Open Textbook Fact Sheet

What does it mean when a textbook is “open”?

A textbook becomes “open” when its copyright-holder grants usage rights to the public through an open license, which typically includes the right to access, reformat and customize it at no additional cost.

It’s important to note that the open textbook author, rather than the publisher, retains the copyright to the content. The author can grant, via a Creative Commons license, a very specific use policy that allows for the 5 R’s (redistribute, remix, retain, reuse and revise).

This means that a faculty member who adopts the open textbook can also adapt it to meet their own needs and then share it back to the community.

Are open textbooks only available online, or can students print hard copies?

Both hard copy and online formats are available for open textbooks. Hard copies look much like traditional texts. The primary difference is the price: Open textbooks are also accessible online at no cost, and the hard copies are optional and affordably priced. The OSU Beaver Store provides access to hard copy open textbooks as well as links to the digital versions.

This gives students a choice of which version to use: the free/open online version, the free/open PDF, the free/open version for their e-reader, or the low-cost print version, which reflects the cost of printing.

How many open textbooks are available?

Thousands of open textbooks already exist and more are on the way. There are more than enough open textbooks to replace publisher textbooks in most of Oregon State’s Baccalaureate Core classes and in many other lower-division courses. Oregon State faculty are currently collaborating on projects to both author and adapt open textbooks.

What funding is available for OSU faculty who want to implement open textbooks?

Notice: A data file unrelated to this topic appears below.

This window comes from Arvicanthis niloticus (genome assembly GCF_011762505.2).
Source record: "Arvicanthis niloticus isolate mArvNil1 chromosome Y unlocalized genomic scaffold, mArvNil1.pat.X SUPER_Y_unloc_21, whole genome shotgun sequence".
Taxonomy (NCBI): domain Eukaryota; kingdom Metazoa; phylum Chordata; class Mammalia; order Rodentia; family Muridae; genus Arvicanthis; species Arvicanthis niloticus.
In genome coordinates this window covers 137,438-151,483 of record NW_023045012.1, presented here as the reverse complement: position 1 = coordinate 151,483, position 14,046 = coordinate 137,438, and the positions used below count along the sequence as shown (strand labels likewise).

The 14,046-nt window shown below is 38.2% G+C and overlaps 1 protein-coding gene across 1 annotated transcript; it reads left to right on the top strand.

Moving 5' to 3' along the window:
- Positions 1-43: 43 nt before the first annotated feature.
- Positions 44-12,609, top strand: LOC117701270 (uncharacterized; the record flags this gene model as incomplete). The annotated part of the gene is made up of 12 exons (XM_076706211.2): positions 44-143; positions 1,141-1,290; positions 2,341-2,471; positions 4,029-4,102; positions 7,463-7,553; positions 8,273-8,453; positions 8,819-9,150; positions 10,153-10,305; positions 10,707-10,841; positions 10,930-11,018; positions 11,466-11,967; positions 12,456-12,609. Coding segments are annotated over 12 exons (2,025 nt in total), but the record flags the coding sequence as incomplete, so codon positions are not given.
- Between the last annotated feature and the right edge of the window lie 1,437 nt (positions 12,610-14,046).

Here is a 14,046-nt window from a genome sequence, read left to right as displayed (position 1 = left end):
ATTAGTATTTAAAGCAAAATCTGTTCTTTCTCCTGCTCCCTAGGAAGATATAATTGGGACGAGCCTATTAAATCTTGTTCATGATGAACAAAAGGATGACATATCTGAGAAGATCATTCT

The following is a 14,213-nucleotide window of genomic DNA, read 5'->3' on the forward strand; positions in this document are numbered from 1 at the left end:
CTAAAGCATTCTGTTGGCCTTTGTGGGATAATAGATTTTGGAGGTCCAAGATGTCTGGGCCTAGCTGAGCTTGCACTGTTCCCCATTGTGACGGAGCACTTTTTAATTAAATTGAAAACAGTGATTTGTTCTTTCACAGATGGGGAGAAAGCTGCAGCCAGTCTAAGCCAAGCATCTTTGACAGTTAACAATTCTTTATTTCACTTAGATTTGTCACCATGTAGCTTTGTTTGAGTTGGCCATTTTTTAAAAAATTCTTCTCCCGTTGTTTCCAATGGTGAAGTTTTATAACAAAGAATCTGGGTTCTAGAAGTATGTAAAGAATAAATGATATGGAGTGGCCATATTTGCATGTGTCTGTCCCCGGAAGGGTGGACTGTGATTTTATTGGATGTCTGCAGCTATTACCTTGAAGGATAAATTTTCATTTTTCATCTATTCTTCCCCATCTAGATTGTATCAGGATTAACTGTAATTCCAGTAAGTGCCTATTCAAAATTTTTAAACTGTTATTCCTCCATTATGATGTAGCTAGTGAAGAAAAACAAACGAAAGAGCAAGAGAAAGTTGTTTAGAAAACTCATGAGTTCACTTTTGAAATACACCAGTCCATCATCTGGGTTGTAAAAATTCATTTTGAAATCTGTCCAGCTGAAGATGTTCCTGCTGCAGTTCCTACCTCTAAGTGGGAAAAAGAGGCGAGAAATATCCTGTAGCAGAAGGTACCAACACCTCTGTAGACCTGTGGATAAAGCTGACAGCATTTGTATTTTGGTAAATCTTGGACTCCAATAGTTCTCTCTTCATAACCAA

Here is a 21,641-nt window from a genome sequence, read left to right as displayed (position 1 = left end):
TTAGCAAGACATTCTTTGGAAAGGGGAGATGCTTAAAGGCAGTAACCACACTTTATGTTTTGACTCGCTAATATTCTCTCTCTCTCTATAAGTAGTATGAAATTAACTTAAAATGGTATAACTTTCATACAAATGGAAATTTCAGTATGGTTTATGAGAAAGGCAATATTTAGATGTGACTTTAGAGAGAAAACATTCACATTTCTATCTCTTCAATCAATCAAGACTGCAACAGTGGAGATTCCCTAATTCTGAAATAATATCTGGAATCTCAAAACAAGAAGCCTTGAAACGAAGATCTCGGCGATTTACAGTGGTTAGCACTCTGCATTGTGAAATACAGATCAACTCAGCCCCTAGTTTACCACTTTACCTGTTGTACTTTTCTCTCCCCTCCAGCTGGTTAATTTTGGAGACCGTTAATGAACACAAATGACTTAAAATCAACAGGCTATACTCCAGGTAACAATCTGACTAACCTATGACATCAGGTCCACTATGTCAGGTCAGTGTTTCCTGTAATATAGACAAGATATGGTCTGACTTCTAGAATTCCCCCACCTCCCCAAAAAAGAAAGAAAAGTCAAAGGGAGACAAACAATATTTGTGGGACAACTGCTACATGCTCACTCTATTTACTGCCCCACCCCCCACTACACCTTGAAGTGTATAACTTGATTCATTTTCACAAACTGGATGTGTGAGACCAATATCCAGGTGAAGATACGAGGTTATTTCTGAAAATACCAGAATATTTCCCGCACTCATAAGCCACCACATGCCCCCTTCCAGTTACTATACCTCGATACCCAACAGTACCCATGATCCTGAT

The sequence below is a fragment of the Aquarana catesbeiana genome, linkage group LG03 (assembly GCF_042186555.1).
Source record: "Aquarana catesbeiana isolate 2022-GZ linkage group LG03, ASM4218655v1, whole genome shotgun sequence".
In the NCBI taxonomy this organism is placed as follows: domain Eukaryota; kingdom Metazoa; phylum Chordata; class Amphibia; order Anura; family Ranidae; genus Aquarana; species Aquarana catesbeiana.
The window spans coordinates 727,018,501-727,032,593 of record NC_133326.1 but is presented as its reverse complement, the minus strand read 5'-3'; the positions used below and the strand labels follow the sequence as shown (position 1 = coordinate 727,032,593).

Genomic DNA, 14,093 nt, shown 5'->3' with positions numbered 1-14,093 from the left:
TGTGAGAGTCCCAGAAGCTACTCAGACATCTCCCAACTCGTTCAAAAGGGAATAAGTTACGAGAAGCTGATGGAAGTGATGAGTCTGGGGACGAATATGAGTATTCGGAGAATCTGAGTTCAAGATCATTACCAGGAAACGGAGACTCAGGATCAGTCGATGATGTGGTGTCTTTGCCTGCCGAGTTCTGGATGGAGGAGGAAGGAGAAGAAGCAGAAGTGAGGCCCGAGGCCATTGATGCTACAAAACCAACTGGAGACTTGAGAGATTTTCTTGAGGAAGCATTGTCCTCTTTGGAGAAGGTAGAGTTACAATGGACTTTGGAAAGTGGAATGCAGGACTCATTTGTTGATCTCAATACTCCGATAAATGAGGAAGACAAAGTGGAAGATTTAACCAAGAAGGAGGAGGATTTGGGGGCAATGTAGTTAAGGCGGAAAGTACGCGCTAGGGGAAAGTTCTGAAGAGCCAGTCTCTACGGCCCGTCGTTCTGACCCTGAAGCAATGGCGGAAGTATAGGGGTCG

OSU’s Open Educational Resources Unit currently has funding available to support faculty who would like to replace a publisher’s textbook with one that is open and can be customized to fit the specific learning outcomes of a course.

Do open textbooks match the quality of a traditional publisher’s text?

The quality is comparable to any other textbook. Many open textbooks are developed through traditional peer review; experts vet other textbooks. As with any textbook, the instructor is the final judge of whether an open textbook meets the needs of the course. The OERU has regular calls for proposals and funding available for faculty to engage in a peer review of an open textbook they are considering.

How long do students have access to an open textbook?

Open textbooks do not disappear at the end of the term. Unlike publisher’s digital editions or e-books, open textbooks do not have “disappearing ink.” Access to open textbooks is always free and open. Anyone can keep a copy for as long as they want and continue to access updated online copies.

Do many higher education institutions use open textbooks?

Oregon State is a member of the Open Textbook Network, which consists of more than 200 active campuses. These institutions include Purdue, Rutgers, the University of Arizona, the University of Massachusetts, Kansas State, Ohio State, the University of Iowa, the University of Hawaii, the University of Minnesota, the University of Washington, Virginia Tech, Temple, and the University of Oklahoma. All Oregon community colleges are also a part of the OTN.

The OTN at the University of Minnesota maintains the Open Textbook Library. This library is the premiere resource for peer-reviewed academic textbooks. The textbooks in the Open Textbook Library have been funded, published and licensed to be freely used, adapted and distributed. In most cases, these books have been reviewed by faculty from a variety of institutions to assess their quality.

These books can be downloaded for no cost or printed at low cost. All textbooks are either used at multiple higher education institutions, or they are affiliated with an institution, scholarly society or professional organization.

How can I learn more about open textbooks?

Our team can guide you through the process. You can call or Zoom with us. Please contact OERU Director Stefanie Buck ( to make an appointment.